Iraqi army unit tries to keep sectarian strife at bay

BAQOUBA — An Iraqi army commander tells his men that he might forgive them if they were to place a bomb outside his door but never if they succumbed to the sectarian divisions ripping the country apart.

As internecine bloodshed takes an increasingly heavy toll, local military officials and their US advisers want to ensure that Iraqi soldiers will fight to protect a fragile sovereignty and not side with feuding factions.

No one wants to see the army crippled by the same sectarianism, corruption, abuse scandals and down-right criminality that have plagued the police and other elements of the security forces.

The wariness is increased as an increasingly assertive and better equipped and trained Iraqi army is taking over more responsibilities from US troops in strategic areas such Baghdad and the adjacent Diyala province to the north.

Those two areas, the most confessionally and ethnically mixed parts of the country, have witnessed brutal acts of sectarian violence.

In Baqouba, Diyala’s capital, soldiers from the 4th Battalion, 2nd Brigade of the Iraqi army’s 5th Division have squeezed their US military advisers into one barricaded corner of a camp which once belonged to the former elite Republican Guard of ousted Saddam Hussein.

In the Iraqi quarters, soldiers mill around a few military Humvees emblazoned with the Iraqi flag.

Two colourful posters hung outside one of the barracks read: “We all love Iraq” and “Power lies in unity. Many creeds but one Iraq.” Inside one of the buildings, Brigadier General Samaan Talabani has summoned a dozen of his subordinate officers to discuss his “sovereignty plan” marking two weeks since his unit became officially responsible for southwestern Diyala.

US troops have slipped into more of an advisory and backup role in the area, focused on providing the air and heavy artillery power that the Iraqi army lacks.

Lieutenant Colonel Frank Muggeo, a special operations officer with the US Military Transition Teams (MiTT) working with Talabani’s unit, sits in on the meeting.

“I might forgive a soldier who plants a bomb outside my room, but sectarian behaviour will not be tolerated and this soldier will be expelled. This is a very sensitive and vital issue,” Talabani says as the officers, most of them burly and mustachioed, glance at copies of the plan in front of them.

“We are an army that must contain problems, not take sides. Tell your soldiers when they go on leave to explain to their families that this Sunni-Shiite talk is not going to pay off.” Talabani, 39, is a slim,fit former peshmerga, the Kurdish guerrilla fighters who battled Saddam’s regime and  militants in the northern Kurdistan region.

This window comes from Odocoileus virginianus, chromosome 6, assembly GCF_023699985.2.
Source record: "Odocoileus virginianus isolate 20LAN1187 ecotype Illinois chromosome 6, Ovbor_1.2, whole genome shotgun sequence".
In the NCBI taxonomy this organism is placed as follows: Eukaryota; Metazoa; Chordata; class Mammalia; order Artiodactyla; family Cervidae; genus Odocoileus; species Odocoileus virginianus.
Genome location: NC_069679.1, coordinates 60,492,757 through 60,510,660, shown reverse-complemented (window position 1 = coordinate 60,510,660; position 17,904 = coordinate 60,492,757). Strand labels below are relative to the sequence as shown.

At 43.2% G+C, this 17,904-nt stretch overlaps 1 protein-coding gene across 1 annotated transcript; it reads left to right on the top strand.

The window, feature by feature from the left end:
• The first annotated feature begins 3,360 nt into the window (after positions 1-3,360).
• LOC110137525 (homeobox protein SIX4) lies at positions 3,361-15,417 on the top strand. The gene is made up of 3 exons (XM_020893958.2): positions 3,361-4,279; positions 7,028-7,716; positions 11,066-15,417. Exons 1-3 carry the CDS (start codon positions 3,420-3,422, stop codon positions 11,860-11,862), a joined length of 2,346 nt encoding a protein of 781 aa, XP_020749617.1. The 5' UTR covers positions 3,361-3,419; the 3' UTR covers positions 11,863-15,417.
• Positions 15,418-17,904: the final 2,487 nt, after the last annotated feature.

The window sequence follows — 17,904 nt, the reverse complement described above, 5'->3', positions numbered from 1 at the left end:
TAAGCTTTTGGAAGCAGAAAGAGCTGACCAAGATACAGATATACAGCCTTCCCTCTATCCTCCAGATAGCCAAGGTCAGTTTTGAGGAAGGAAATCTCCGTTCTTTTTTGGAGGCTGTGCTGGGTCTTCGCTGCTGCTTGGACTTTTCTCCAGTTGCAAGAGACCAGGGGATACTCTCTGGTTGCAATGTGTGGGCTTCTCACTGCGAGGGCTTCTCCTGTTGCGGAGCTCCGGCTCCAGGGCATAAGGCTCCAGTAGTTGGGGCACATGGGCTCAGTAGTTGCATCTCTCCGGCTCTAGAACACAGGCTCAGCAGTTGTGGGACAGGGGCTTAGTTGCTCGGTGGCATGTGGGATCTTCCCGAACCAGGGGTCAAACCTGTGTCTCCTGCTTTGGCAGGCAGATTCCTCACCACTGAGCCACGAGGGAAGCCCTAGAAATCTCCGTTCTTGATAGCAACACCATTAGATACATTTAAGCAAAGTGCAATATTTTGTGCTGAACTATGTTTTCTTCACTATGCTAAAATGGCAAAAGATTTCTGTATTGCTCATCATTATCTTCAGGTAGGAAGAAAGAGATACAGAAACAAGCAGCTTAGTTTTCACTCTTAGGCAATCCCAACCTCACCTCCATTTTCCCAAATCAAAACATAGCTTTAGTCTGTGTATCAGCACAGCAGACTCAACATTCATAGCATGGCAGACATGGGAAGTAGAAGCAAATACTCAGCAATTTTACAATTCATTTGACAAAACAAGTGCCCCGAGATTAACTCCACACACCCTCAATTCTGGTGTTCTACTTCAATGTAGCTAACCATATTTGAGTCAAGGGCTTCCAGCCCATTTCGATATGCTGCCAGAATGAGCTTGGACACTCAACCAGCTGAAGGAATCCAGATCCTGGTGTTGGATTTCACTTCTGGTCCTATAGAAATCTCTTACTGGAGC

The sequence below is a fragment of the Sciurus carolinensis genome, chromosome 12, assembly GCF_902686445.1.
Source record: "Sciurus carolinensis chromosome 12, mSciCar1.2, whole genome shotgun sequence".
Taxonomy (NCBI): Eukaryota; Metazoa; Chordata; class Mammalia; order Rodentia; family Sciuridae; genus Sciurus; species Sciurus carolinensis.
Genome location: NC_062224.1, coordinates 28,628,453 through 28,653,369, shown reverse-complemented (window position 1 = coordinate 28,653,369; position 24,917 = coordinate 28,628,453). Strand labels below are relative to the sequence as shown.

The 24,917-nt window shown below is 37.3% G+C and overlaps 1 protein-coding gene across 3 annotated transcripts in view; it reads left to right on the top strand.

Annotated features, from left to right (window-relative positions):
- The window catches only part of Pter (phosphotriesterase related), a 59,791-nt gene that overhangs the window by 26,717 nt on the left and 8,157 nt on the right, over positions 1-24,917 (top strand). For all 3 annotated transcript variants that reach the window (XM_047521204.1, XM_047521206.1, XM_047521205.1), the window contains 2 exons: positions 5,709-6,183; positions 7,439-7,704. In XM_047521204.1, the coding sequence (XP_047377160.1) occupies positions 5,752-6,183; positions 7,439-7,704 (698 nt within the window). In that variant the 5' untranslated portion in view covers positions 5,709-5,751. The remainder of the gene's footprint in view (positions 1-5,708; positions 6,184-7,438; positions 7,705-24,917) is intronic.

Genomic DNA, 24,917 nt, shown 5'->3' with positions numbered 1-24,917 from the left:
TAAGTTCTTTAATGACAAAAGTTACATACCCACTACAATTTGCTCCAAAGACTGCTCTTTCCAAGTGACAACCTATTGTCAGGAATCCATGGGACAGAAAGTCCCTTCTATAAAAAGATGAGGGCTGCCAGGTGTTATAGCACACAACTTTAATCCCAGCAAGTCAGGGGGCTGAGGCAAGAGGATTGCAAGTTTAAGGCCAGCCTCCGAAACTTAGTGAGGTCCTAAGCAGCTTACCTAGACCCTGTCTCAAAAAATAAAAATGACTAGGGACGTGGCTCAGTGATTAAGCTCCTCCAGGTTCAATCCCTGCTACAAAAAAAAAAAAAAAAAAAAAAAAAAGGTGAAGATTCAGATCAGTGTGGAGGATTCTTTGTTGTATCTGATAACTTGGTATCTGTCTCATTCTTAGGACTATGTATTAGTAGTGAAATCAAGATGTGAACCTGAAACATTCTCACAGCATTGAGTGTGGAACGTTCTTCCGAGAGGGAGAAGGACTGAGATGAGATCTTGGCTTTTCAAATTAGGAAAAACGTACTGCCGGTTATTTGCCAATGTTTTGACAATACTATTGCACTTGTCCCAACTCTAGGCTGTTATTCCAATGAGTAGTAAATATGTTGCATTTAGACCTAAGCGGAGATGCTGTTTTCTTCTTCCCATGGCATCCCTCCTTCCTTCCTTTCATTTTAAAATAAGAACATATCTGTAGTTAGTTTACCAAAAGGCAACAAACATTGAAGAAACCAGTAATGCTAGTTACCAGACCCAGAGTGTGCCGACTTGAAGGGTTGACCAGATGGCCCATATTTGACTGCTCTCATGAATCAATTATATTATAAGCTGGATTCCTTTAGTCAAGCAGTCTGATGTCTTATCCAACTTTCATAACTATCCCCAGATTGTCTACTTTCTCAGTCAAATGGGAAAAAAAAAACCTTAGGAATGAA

A cousin of Iraq’s President Jalal Talabani, he joined the new Iraqi army last year, renouncing his peshmerga affiliation after studying for a year at the Australian war college in Canberra.

Talabani tells his men that Iraq is not fighting a civil war and that the media have blown “some of the problems” out of proportion.

“I am Sunni Kurd, you are Shiite Arab, you are Sunni Arab, you are Shiite Kurd … and we are all here together,” he explains.

He is a native of Khanaqin in eastern Diyala. The province considered the country’s agricultural heartland is known by natives as “mini Iraq” because of the ethnic and religious diversity of its estimated 1.3 million inhabitants.

Talking to soldiers from the province, one grasps the immense strains they and their communities feel as a result of the sectarian violence.

Daham Hussein, 25, a Sunni Arab from Khalis west of Baqouba, says both his cousin and an army comrade were abducted and killed on the Baqouba-Baghdad highway simply because they had IDs that indicated they were Sunnis.

“Everywhere you go there is death,” says Hassan Al Tammimi, 22, a Shiite Arab.

Fayeq Ahmed, 29, says three months ago he lost 35 of his kinsmen, all from a Shiite clan of the major Shammar tribe. He says their bodies were found in Nahrawan, an industrial area between Baghdad and Diyala that serves as a dumping ground for corpses.

Standing nearby, Saddam Faisal, a 28-year-old Sunni Arab, recounts what happened on Wednesday in his hometown of Muqdadiyah, north of Baqouba, when gunmen kidnapped and killed 22 Shiites from the town’s bus station.

“Insurgents want to kill you because you are in the army and you have people who want to kill you because you are Sunni. It is absolutely unbearable,” Haitham Jawad, 34, says.

He blames government politicians, both Sunnis and Shiites, and especially clerics or those with Islamist leanings, of “pouring petrol on sectarian flames in their rush to grab maximum power”.

The US army’s Muggeo admits “there is tension” but does not believe it has reached the level of civil war.

He is hoping that the training which soldiers undergo and the influence of officers like Talabani will help rein in sectarian instincts.

“We need more Talabanis,” says Muggeo, who has helped train armies in Afghanistan, Africa and the Middle East. 

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